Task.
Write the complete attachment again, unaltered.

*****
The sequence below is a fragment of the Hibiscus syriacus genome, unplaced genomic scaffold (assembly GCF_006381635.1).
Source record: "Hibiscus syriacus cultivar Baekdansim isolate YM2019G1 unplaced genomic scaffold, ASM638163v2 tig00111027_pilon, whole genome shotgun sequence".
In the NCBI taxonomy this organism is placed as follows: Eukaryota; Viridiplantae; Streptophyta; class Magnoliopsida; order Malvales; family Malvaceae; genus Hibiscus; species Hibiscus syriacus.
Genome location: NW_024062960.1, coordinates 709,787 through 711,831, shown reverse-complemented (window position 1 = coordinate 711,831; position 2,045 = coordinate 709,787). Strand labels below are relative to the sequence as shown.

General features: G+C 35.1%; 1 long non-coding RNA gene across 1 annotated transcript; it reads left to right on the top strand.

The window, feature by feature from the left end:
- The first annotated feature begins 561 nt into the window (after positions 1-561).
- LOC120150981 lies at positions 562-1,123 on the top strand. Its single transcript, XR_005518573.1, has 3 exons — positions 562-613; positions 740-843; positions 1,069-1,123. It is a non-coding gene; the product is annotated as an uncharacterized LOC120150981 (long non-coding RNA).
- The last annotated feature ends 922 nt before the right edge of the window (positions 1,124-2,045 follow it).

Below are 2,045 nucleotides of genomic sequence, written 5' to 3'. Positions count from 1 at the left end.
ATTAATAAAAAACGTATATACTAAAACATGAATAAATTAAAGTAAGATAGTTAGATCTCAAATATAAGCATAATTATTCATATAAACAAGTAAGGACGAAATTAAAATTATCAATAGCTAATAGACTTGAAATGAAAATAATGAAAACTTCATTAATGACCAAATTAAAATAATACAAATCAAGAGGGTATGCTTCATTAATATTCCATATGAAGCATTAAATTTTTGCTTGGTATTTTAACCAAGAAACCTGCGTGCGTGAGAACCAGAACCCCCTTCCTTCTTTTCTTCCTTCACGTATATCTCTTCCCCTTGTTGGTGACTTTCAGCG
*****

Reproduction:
The sequence below is a fragment of the Hibiscus syriacus genome, unplaced genomic scaffold (assembly GCF_006381635.1).
Source record: "Hibiscus syriacus cultivar Baekdansim isolate YM2019G1 unplaced genomic scaffold, ASM638163v2 tig00111027_pilon, whole genome shotgun sequence".
In the NCBI taxonomy this organism is placed as follows: Eukaryota; Viridiplantae; Streptophyta; class Magnoliopsida; order Malvales; family Malvaceae; genus Hibiscus; species Hibiscus syriacus.
Genome location: NW_024062960.1, coordinates 709,787 through 711,831, shown reverse-complemented (window position 1 = coordinate 711,831; position 2,045 = coordinate 709,787). Strand labels below are relative to the sequence as shown.

General features: G+C 35.1%; 1 long non-coding RNA gene across 1 annotated transcript; it reads left to right on the top strand.

The window, feature by feature from the left end:
- The first annotated feature begins 561 nt into the window (after positions 1-561).
- LOC120150981 lies at positions 562-1,123 on the top strand. Its single transcript, XR_005518573.1, has 3 exons — positions 562-613; positions 740-843; positions 1,069-1,123. It is a non-coding gene; the product is annotated as an uncharacterized LOC120150981 (long non-coding RNA).
- The last annotated feature ends 922 nt before the right edge of the window (positions 1,124-2,045 follow it).

Below are 2,045 nucleotides of genomic sequence, written 5' to 3'. Positions count from 1 at the left end.
ATTAATAAAAAACGTATATACTAAAACATGAATAAATTAAAGTAAGATAGTTAGATCTCAAATATAAGCATAATTATTCATATAAACAAGTAAGGACGAAATTAAAATTATCAATAGCTAATAGACTTGAAATGAAAATAATGAAAACTTCATTAATGACCAAATTAAAATAATACAAATCAAGAGGGTATGCTTCATTAATATTCCATATGAAGCATTAAATTTTTGCTTGGTATTTTAACCAAGAAACCTGCGTGCGTGAGAACCAGAACCCCCTTCCTTCTTTTCTTCCTTCACGTATATCTCTTCCCCTTGTTGGTGACTTTCAGCG